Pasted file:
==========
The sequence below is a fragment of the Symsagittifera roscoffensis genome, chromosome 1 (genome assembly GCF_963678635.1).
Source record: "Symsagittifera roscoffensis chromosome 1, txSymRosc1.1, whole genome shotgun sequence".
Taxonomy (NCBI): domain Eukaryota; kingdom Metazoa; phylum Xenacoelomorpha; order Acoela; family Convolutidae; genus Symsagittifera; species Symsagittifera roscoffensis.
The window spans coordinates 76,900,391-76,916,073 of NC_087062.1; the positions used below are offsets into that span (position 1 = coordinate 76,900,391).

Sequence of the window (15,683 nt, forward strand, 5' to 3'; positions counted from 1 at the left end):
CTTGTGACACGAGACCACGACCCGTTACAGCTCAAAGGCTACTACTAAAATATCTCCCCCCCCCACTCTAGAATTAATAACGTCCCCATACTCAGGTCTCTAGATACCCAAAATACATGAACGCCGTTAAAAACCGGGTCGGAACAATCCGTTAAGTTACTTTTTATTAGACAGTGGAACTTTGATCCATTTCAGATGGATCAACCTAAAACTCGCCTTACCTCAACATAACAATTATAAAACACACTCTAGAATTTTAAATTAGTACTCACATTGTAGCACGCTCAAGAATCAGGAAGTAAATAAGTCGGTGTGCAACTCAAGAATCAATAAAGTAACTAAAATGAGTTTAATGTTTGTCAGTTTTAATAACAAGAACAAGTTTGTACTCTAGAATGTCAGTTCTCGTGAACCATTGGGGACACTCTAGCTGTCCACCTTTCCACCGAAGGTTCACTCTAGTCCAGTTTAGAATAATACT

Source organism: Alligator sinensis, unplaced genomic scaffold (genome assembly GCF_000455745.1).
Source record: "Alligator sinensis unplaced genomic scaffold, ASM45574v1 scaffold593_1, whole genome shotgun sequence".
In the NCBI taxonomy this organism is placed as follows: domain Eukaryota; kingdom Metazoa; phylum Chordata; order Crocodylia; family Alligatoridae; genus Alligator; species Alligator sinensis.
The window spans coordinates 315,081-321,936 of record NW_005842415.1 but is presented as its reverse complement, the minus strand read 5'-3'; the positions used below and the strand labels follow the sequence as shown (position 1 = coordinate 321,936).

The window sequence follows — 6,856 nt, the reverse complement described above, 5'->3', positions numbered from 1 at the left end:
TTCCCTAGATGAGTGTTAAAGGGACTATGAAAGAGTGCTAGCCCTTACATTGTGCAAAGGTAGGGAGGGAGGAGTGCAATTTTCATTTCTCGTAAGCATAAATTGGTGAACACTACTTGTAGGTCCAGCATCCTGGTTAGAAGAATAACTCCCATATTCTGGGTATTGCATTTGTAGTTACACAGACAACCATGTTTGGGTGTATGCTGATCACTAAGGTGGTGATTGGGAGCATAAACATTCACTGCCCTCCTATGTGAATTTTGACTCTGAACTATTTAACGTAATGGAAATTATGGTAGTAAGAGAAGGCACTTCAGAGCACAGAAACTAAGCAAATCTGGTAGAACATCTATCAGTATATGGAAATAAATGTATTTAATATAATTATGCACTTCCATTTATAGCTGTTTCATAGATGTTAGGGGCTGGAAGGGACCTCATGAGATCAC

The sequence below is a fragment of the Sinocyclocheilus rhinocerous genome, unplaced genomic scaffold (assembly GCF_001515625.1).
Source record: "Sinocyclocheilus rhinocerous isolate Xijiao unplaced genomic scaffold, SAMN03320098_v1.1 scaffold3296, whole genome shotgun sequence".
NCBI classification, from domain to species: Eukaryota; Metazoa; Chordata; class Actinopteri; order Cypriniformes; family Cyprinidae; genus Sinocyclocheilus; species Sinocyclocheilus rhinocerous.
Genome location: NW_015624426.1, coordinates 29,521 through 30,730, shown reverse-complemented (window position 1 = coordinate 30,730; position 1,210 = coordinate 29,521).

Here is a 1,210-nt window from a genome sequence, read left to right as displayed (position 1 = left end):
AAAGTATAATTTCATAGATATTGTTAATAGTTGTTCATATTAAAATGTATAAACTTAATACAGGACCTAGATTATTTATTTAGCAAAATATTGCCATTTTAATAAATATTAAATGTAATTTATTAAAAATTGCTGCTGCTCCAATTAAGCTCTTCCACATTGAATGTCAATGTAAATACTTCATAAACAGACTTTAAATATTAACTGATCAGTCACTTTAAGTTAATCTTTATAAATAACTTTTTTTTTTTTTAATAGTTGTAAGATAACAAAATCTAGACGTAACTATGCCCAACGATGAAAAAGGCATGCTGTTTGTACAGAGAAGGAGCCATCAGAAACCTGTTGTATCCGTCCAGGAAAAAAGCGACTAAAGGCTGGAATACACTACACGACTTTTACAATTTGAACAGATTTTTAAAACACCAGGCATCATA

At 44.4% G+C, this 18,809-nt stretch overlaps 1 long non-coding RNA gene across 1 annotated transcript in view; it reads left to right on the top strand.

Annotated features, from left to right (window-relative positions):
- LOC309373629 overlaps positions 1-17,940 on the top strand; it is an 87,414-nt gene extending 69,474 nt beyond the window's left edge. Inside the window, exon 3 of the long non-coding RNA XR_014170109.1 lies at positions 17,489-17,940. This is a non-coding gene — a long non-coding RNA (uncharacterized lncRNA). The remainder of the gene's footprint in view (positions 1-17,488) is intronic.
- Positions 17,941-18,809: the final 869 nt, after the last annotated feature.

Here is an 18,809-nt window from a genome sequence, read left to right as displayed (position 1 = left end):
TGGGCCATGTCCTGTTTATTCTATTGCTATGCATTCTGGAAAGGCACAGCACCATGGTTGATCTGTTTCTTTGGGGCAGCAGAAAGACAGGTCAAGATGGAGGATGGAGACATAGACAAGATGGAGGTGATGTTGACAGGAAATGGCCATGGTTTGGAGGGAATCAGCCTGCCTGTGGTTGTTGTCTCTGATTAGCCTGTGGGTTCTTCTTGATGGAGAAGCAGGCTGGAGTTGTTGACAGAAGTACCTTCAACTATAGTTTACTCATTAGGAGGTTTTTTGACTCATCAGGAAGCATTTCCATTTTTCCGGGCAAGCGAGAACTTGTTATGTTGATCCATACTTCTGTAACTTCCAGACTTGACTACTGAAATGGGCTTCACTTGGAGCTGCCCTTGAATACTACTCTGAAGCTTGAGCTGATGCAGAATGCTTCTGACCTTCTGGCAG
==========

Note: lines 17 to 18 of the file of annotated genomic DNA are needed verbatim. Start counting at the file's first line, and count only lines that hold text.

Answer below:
Here is a 1,210-nt window from a genome sequence, read left to right as displayed (position 1 = left end):
AAAGTATAATTTCATAGATATTGTTAATAGTTGTTCATATTAAAATGTATAAACTTAATACAGGACCTAGATTATTTATTTAGCAAAATATTGCCATTTTAATAAATATTAAATGTAATTTATTAAAAATTGCTGCTGCTCCAATTAAGCTCTTCCACATTGAATGTCAATGTAAATACTTCATAAACAGACTTTAAATATTAACTGATCAGTCACTTTAAGTTAATCTTTATAAATAACTTTTTTTTTTTTTAATAGTTGTAAGATAACAAAATCTAGACGTAACTATGCCCAACGATGAAAAAGGCATGCTGTTTGTACAGAGAAGGAGCCATCAGAAACCTGTTGTATCCGTCCAGGAAAAAAGCGACTAAAGGCTGGAATACACTACACGACTTTTACAATTTGAACAGATTTTTAAAACACCAGGCATCATA